The specific situation I'm thinking of is ticket inspectors, but it could apply to other situations.

  1. The ticket inspectors assume you are fare evading without evidence (no presumption of innocence)
  2. They ask to see your ticket (violent communication, implying you're lying)
  3. If you refuse, you can be arrested and escorted off the train even though your ticket is valid (actual physical violence), and possibly issued a fine, not for travelling without a valid ticket, but for failing to produce a valid ticket when asked

As far as I know, the police must have reasonable suspicion before interacting with you, and ticket inspectors are also called "transit police". I'm not sure if they're actual police or not.

My issue is not about fare evasion. It is about treating the innocent as if they were guilty and placing the burden of proof on the accused instead of the accuser. For what it's worth, I always travel with a valid ticket and I don't like fare evasion. I also find it offensive being falsely accused on an almost daily basis, even if that's not how they see it.

Transit laws notwithstanding, is this behaviour in any way illegal?

  • 1
    Downvoter, can you please explain what is wrong with this question?
    – sharur
    Commented Jun 8, 2018 at 5:09
  • I think this is a poorly phrased question. A ticket inspector does not assume you are fare evading, and in no way imply you are lying when they ask to see your ticket. The job of a (properly trained) ticket inspector is simply to politely inspect tickets as a common-sense control measure. In the old days, ticket inspectors acted as gate-keepes (you had to show the ticket in order to board). But that slowed down the service unless you employed a lot of inspectors, so now they do randomized onboard checks instead. Commented Jun 8, 2018 at 6:37
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    Which public transport service are you talking about? I am sure there will be terms&conditions that you accept (e.g. producing ticket on request) by using it.
    – Greendrake
    Commented Jun 8, 2018 at 8:41
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    @Greendrake in Queensland, at least, there is a statutory provision granting this power to drivers and other "authorised persons." See legislation.qld.gov.au/view/whole/html/inforce/current/…. So the question really turns on whether that provision is consistent with fundamental rights such as the presumption of innocence or other rights that relate to free movement in public places (I'm not familiar with Australia's definitions of these rights or names for them).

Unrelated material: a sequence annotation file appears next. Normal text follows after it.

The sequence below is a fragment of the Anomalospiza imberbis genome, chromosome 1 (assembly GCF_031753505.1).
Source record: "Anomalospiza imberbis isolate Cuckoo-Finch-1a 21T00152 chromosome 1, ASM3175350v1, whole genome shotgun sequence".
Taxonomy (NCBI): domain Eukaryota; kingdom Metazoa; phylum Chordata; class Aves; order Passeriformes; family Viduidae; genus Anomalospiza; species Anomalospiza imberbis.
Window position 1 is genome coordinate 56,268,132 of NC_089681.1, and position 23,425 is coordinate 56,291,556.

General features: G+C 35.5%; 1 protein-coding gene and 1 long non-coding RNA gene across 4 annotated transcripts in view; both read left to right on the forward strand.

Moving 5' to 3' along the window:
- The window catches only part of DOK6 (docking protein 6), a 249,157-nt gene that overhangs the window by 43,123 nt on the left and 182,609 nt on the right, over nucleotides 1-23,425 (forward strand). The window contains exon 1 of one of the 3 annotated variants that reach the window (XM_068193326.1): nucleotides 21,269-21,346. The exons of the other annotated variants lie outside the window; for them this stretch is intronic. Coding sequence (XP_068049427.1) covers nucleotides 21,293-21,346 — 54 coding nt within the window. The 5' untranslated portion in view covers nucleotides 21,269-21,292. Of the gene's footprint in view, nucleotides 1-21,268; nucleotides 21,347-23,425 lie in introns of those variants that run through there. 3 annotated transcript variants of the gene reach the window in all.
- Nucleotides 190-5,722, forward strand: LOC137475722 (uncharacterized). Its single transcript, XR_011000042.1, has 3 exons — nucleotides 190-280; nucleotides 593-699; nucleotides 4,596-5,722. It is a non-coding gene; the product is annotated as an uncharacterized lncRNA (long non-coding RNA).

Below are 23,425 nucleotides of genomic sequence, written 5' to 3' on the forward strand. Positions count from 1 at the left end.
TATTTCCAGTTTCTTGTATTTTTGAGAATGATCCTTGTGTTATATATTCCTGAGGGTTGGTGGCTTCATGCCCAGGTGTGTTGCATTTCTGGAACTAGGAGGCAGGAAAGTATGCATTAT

– phoog
    Commented Jun 8, 2018 at 18:02
  • In the described scenario, there is no "accused." Thus, this question doesn't really make sense.
    – A.fm.
    Commented Jun 9, 2018 at 1:42

3 Answers 3


From a US perspective, in a word, "no".

Firstly, "presumption of innocence" is in a trial, not in police interactions. Being arrested does not violate the presumption of innocence. Police do not need any reason to interact with you or ask you questions. Police can arrest you if they have probable cause to suspect you have committed a crime, but this is not always necessary. More on this later(in the fourth section).

Secondly, I wouldn't describe requesting to see your ticket, or any document as a "violent communication", in general. It may be rude or insulting, but not violent. (Also "violent communication" is not a legal term. The closest legal terms, verbal assault and threatening communication, are also not this.) More over, there is no indication of am implication of lying in this request.

Thirdly, there are many situations in which possessing a document or credential is not sufficient; one must legally display or present them upon request. For example, multiple occupational licenses such as liquor licenses and barber/cosmetology licenses require that the licenses be prominently displayed; whereas, in California at least, a vehicle driver on a public road must not only possess their driver's license and proof of insurance, they must produce them upon the request of any law enforcement officer (Source: https://www.dmv.ca.gov/portal/dmv/detail/pubs/brochures/fast_facts/ffvr18).

Fourthly, there are situations in which you can be legally searched and questioned without reasonable suspicion. Examples of this include boarder searches and sobriety checkpoints. Sources: (US Supreme Court rulings): https://en.wikipedia.org/wiki/United_States_v._Martinez-Fuerte;


A note on sources: bdb484 and I have opposing court case sources. My sources have binding precedent over all courts in the US, save the US Supreme Court, whereas theirs don't have any binding precedent, but are more directly on-topic.

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    Hey, you mentioned police not needing reason to question people and said "more on this later," but I don't see any more on this. Unless you literally meant you'd add it at a later date or time!